If you run out of voltage on your cable what happens?  Well, once the overall voltage falls below 5 volts you will start to notice the color white beginning to look wrong.  Once the overall voltage dips below 3.5 volts you get more flashing on the whole string.  Power injection can help boost the power on the cable.  This typically is needed after about 150 bulbs in my testing with 12v.  So I try to keep each output of my controller less than 126 bulbs.  I would rather buy new controllers than deal with injection.

Hopefully this is helpful theory.  The best thing you can do is test before putting your display up.  That way you can correct more easily than when you might need a ladder.

Sax

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My experience is that too much voltage drop is almost always the cause.  I have had to run 12 or in some cases 10 gauge wire to my pixel fixtures to keep them from flickering.  100 ft is a long way in the DC low voltage world (especially if you're running 5v pixels).  Power inject like crazy to avoid these problems.

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1 hour ago, idahocampers said:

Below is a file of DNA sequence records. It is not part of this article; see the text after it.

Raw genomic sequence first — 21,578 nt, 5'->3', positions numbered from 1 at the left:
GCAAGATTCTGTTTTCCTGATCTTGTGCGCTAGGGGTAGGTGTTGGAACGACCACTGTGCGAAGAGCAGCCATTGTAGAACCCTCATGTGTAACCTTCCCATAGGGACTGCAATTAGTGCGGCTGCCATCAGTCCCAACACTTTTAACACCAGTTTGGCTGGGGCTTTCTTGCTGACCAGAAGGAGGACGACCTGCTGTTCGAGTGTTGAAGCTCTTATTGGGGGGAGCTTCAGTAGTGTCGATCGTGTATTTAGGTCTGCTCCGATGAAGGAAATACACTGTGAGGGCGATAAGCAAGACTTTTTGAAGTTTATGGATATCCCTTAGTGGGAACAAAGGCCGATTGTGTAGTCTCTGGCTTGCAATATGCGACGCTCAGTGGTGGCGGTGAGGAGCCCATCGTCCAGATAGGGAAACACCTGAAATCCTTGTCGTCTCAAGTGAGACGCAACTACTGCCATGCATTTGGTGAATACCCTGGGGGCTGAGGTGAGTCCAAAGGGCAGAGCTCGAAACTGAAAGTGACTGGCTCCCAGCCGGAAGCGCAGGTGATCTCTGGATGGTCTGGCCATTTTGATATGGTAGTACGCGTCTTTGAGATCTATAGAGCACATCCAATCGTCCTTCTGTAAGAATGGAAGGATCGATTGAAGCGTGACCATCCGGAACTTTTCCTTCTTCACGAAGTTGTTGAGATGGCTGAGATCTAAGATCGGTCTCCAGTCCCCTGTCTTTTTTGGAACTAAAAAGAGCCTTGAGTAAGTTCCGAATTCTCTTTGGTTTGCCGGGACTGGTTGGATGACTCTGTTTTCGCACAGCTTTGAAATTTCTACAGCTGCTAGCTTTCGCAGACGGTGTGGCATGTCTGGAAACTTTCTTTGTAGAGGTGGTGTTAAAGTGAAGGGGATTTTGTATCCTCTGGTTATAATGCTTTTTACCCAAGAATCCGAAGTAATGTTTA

How do i assign a null Pixel in SE?

As Jim stated, there's no way to "officially" designate null pixels in the SE.  There's a real easy workaround though.

Last season I was using a Pixie4  (which doesn't allow for null pixels) running 4 identical props at 66 pixels per output.  One of the prop locations required a null pixel due to the distance from the controller.  What I did was to solder the "null" pixel into the cable like usual, and then in the SE I gave that prop 67 pixels.  I moved pixel #1 into a storage area and sequenced pixels 2-67 just the same as the other matching props.  Worked just fine.

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Brilliant bulbs from HC are 12v pixels. 

Move away from 5v pixels to save a lot of money on cable.

Only use 5v for props that are close to the controller. Pixel trees.  Matrix props.  These are good 5v candidates.

But imho you don't gain anything going 5v.  Injecting is painful tedious work.  The 5v bulbs look the same as 12v bulbs. Strips do go from 3 leds on the 12v variety to 1 led on the 5v but I can go to 12v ink to overcome this limitation if I really need to.

Cost of 10 AWG cable though....ouch.  Plus weight for storing...cumbersome to move around...etc etc.

 

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Pixie16 does not have an "advanced option" feature. Cannot program null pixels.

JR

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19 minutes ago, dibblejr said:

Pixie16 does not have an "advanced option" feature. Cannot program null pixels.

JR

So I can just put 51 pixels in SE and ignore the 1st one and program 2 to 51 for my string. #1 being the null?